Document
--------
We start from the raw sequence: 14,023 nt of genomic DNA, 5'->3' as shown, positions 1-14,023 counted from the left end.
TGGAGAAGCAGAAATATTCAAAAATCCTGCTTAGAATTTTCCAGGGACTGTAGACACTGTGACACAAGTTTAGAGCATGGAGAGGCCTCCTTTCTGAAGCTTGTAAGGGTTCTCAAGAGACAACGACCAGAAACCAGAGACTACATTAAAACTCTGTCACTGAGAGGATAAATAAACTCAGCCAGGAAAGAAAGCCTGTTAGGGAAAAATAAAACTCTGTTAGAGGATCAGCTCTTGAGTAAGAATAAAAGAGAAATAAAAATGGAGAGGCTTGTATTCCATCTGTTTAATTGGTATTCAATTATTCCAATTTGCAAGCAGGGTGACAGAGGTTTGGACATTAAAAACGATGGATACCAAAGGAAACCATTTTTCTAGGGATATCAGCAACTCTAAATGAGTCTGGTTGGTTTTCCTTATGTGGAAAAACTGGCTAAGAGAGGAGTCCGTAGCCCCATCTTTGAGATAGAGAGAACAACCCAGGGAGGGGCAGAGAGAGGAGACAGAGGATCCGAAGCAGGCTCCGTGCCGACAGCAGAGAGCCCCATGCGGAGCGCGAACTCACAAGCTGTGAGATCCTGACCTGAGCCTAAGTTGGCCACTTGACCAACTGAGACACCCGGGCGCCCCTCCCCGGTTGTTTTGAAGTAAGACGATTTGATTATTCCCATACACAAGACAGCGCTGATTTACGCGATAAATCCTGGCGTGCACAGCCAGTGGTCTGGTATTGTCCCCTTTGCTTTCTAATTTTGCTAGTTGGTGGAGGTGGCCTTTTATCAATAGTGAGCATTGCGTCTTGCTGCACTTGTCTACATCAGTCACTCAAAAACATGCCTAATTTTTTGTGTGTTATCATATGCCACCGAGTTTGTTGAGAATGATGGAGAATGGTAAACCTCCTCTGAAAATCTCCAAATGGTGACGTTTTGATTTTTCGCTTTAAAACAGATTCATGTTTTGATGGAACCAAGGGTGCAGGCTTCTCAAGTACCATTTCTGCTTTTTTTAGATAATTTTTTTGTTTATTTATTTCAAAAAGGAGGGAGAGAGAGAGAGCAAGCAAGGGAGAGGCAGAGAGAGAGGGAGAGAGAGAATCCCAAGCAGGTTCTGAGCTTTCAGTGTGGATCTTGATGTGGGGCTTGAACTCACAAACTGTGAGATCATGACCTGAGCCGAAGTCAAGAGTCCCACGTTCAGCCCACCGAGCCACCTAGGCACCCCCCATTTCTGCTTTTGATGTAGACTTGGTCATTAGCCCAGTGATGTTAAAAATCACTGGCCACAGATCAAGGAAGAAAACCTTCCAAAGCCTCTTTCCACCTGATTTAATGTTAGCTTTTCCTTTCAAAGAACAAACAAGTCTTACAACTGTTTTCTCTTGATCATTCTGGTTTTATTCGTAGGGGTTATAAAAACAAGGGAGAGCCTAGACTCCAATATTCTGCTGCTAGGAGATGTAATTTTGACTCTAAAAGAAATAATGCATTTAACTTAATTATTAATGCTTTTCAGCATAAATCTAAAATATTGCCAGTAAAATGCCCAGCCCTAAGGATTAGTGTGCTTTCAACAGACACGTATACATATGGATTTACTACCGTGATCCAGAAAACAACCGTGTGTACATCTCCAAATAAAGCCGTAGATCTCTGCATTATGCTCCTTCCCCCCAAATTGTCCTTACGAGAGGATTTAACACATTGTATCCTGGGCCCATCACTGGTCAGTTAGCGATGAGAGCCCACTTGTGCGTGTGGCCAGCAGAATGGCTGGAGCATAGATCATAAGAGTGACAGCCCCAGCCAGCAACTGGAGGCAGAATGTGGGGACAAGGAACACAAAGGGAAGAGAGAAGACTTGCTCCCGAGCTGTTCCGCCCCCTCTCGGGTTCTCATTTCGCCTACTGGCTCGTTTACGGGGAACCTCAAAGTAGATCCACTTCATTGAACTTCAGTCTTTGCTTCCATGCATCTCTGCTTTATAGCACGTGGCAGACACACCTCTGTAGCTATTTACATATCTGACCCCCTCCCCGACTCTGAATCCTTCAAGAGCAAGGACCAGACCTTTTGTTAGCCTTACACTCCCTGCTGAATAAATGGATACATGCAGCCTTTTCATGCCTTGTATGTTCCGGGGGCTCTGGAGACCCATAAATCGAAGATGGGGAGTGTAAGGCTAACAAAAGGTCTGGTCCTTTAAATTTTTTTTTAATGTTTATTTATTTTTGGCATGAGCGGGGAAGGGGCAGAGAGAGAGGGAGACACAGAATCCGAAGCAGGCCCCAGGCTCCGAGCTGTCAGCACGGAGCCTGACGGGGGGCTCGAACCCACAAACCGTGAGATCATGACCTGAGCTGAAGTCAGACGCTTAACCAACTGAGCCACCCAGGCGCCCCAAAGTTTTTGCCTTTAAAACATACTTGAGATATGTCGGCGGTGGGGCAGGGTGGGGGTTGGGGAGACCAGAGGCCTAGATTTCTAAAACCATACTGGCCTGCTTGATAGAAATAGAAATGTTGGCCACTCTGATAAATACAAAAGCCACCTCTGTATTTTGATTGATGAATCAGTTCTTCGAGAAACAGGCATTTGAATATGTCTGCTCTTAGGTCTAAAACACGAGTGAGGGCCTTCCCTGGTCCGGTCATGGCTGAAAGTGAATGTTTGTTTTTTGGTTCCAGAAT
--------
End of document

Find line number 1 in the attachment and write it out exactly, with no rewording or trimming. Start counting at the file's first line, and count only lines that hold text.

We start from the raw sequence: 14,023 nt of genomic DNA, 5'->3' as shown, positions 1-14,023 counted from the left end.